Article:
requires all Americans to realize that your dreams do not have to come at the
expense of my dreams; that investing in the health, welfare, and education of
black and brown and white children will ultimately help all of America prosper.
In the end, then, what is called for is nothing more, and nothing less, than
what all the world’s great religions demand – that we do unto others as we would
have them do unto us. Let us be our brother’s keeper, Scripture tells us. Let us
be our sister’s keeper. Let us find that common stake we all have in one
another, and let our politics reflect that spirit as well. For we have a choice
in this country. We can accept a politics that breeds division, and conflict,
and cynicism. We can tackle race only as spectacle – as we did in the OJ trial –
or in the wake of tragedy, as we did in the aftermath of Katrina - or as fodder
for the nightly news. We can play Reverend Wright’s sermons on every channel,
every day and talk about them from now until the election, and make the only
question in this campaign whether or not the American people think that I
somehow believe or sympathize with his most offensive words. We can pounce on
some gaffe by a Hillary supporter as evidence that she’s playing the race card,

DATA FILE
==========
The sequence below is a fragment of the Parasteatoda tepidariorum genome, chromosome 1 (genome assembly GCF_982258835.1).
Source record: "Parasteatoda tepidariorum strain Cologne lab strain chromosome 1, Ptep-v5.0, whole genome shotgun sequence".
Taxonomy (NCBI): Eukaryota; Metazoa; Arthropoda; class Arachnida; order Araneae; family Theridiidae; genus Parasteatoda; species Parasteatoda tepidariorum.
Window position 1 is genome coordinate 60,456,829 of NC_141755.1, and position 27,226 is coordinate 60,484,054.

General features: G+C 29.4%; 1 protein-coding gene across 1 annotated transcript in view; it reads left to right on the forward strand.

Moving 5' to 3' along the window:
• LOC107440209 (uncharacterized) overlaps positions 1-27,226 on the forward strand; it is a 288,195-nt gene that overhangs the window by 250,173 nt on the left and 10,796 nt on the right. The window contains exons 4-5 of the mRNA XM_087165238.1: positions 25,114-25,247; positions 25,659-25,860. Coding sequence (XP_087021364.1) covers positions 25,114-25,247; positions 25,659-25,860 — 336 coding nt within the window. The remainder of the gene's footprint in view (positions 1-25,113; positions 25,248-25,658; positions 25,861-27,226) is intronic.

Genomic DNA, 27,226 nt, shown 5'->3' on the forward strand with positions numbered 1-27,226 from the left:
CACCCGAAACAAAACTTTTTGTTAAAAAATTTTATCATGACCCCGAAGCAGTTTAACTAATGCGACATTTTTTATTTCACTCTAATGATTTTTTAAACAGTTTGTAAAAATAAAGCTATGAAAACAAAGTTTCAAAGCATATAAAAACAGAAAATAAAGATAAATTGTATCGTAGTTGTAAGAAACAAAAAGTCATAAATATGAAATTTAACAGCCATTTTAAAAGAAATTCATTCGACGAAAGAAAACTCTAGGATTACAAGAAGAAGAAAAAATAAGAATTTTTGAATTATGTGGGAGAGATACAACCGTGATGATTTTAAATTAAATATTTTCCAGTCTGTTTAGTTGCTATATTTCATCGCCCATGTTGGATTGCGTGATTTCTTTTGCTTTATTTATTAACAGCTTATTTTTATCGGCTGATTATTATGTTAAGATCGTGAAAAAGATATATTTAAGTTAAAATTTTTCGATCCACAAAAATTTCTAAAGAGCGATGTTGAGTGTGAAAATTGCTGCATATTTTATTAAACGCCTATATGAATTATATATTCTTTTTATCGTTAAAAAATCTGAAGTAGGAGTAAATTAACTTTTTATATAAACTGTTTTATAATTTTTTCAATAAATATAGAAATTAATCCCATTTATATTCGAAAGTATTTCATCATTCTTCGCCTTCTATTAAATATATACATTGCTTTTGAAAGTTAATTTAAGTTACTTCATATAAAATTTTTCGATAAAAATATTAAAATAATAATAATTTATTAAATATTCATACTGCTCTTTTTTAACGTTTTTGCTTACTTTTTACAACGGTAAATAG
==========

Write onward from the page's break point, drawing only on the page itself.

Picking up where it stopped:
or we can speculate on whether white men will all flock to John McCain in the
general election regardless of his policies. We can do that.But if we do, I can
tell you that in the next election, we’ll be talking about some other
distraction. And then another one. And then another one. And nothing will
change. That is one option. Or, at this moment, in this election, we can come
together and say, “Not this time.” This time we want to talk about the crumbling
schools that are stealing the future of black children and white children and
Asian children and Hispanic children and Native American children. This time we
want to reject the cynicism that tells us that these kids can’t learn; that
those kids who don’t look like us are somebody else’s problem. The children of
America are not those kids, they are our kids, and we will not let them fall
behind in a 21st century economy. Not this time. This time we want to talk about
how the lines in the Emergency Room are filled with whites and blacks and
Hispanics who do not have health care; who don’t have the power on their own to
overcome the special interests in Washington, but who can take them on if we do
it together. This time we want to talk about the shuttered mills that once
provided a decent life for men and women of every race, and the homes for sale
that once belonged to Americans from every religion, every region, every walk of
life. This time we want to talk about the fact that the real problem is not that
someone who doesn’t look like you might take your job; it’s that the corporation
you work for will ship it overseas for nothing more than a profit. This time we
want to talk about the men and women of every color and creed who serve
together, and fight together, and bleed together under the same proud flag. We
want to talk about how to bring them home from a war that never should’ve been
authorized and never should’ve been waged, and we want to talk about how we’ll
show our patriotism by caring for them, and their families, and giving them the